Citigroup said in a statement that it expected "to record a pre-tax charge of approximately $305 million in the fourth quarter of 2012 for its cash payment portion of the settlement," and that its "approximately $500 million share of the loss mitigation or other foreclosure prevention actions in connection with the agreement will be covered by existing loan loss reserves and thus there will be no incremental financial impact to Citi." The company will report its fourth-quarter results on Jan. 17. Citi's shares rose slightly to close at $42.47.
U.S. Bancorp released a statement saying that its "share of the settlement will include a cash payment of $80 million (pretax), which is expected to reduce fourth-quarter 2012 earnings per share by approximately 3 cents. In addition, the settlement includes a commitment to provide approximately $128 million of other mortgage assistance, such as loan modifications, which is covered by existing loan loss reserves." USB will report its fourth-quarter results on Jan. 16. The company's shares pulled back 1%, closing at $32.92.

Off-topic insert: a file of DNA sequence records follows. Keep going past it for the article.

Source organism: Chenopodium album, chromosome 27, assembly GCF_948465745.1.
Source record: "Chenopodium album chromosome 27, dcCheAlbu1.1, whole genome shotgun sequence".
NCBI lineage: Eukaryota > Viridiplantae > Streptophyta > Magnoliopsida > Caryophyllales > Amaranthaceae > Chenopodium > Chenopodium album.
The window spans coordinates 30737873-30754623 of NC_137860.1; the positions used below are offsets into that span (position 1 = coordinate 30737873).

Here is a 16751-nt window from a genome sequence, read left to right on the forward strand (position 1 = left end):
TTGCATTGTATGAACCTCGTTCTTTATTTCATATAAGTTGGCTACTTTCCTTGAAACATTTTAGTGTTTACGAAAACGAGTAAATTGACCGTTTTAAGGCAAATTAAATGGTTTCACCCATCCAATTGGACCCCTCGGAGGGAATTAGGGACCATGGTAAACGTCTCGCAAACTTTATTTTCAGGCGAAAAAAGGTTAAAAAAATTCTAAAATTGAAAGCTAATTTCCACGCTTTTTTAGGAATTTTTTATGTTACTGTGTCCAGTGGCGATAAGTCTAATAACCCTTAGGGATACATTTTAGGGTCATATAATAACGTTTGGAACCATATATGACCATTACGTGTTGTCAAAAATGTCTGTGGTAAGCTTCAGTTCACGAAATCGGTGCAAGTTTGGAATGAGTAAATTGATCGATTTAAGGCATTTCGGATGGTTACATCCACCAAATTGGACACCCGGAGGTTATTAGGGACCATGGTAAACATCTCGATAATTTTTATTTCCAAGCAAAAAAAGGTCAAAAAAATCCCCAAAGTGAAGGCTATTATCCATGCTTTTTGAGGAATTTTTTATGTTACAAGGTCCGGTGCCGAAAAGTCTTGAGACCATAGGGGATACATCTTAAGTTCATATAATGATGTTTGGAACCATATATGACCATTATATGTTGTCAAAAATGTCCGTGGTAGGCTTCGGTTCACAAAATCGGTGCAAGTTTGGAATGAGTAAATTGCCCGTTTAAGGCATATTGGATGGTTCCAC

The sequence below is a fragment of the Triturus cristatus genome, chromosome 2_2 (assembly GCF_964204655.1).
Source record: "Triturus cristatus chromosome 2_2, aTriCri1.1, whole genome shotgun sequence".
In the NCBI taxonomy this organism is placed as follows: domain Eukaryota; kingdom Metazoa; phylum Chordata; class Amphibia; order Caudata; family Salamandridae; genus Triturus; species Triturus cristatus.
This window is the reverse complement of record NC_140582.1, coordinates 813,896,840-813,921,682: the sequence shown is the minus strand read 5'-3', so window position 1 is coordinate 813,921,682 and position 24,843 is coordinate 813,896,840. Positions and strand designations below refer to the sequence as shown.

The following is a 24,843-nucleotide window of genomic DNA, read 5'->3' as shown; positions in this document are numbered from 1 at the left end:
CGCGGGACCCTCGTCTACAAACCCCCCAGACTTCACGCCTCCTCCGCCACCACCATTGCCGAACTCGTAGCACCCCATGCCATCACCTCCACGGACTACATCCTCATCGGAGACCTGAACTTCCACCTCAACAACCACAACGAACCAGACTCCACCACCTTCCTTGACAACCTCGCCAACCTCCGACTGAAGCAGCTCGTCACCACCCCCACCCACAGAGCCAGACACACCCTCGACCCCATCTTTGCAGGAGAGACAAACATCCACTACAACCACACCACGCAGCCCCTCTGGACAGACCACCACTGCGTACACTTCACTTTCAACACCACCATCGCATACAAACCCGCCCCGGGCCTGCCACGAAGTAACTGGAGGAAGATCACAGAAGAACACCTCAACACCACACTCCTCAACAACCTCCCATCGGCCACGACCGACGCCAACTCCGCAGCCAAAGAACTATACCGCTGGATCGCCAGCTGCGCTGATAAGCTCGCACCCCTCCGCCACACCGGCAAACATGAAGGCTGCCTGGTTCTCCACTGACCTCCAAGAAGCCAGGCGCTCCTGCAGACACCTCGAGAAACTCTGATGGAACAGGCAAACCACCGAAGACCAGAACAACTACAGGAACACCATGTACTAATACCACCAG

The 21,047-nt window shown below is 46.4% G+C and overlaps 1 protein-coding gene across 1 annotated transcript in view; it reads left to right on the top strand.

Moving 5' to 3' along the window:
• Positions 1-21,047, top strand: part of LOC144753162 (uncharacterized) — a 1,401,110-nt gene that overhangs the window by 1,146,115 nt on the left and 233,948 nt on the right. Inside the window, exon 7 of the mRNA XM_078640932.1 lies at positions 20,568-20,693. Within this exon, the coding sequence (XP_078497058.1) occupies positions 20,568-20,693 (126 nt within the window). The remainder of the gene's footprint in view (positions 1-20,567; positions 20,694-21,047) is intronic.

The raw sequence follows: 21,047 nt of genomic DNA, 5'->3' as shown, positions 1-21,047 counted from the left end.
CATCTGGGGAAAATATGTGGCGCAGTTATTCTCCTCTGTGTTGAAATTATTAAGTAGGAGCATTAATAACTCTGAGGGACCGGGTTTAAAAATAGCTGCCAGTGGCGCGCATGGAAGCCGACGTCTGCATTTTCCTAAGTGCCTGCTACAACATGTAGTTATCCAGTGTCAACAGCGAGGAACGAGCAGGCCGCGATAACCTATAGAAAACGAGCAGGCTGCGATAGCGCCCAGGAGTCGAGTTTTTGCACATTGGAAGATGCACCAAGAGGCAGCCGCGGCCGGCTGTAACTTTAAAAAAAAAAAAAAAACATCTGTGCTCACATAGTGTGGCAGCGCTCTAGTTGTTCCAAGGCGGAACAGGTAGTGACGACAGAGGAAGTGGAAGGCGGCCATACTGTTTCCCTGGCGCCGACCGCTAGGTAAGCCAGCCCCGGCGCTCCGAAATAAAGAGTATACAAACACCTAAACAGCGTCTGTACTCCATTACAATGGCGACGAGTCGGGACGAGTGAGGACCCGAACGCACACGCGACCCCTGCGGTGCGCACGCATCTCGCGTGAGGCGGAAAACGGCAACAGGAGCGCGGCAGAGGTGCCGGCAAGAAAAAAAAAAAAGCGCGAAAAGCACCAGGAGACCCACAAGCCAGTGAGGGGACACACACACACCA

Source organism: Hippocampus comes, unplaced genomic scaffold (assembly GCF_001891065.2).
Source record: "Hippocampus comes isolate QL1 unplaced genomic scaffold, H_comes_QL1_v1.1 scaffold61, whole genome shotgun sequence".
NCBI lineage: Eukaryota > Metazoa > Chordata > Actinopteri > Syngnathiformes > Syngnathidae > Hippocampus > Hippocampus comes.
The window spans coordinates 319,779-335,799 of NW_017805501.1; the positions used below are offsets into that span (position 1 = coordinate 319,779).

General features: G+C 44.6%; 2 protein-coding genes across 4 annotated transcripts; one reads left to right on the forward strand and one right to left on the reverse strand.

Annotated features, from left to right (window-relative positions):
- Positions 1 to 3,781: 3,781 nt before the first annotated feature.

Following the market close, Wells Fargo announced that it's "portion of the cash settlement will be $766 million, which is based on the proportionate share of Wells Fargo-serviced loans in the overall IFR population." The company also said it would "record a pre-tax charge of approximately $644 million in the fourth quarter of 2012 to fully reserve for its cash payment portion of the settlement and additional remediation-related costs." Wells Fargo's shares had declined slightly, to close at $34.77.
Comptroller of the Currency Thomas J. Curry said in a statement that "when we began the Independent Foreclosure Review, the OCC pledged to fix what was broken, identify who was harmed, and compensate them for that injury. While today's announcement represents a significant change in direction, it meets those original objectives by ensuring that consumers are the ones who will benefit, and that they will benefit more quickly and in a more direct manner."
We have learned a great deal from the reviews that have been conducted to date," Curry said. "However, it has become clear that carrying the process through to its conclusion would divert money away from the impacted homeowners and also needlessly delay the dispensation of compensation to affected borrowers. Our new course of action will get more money to more people more quickly, and it will speed recovery in the nation's housing markets."
Capital One's shares have now returned 9% year-to-date, following a 38% return during 2012.
The shares trade for 1.7 times tangible book value, according to Thomson Reuters Bank insight, and for nine times the consensus 2013 EPS estimate of $7.02, among analysts polled by Thomson Reuters. The consensus 2014 EPS estimate is $7.39.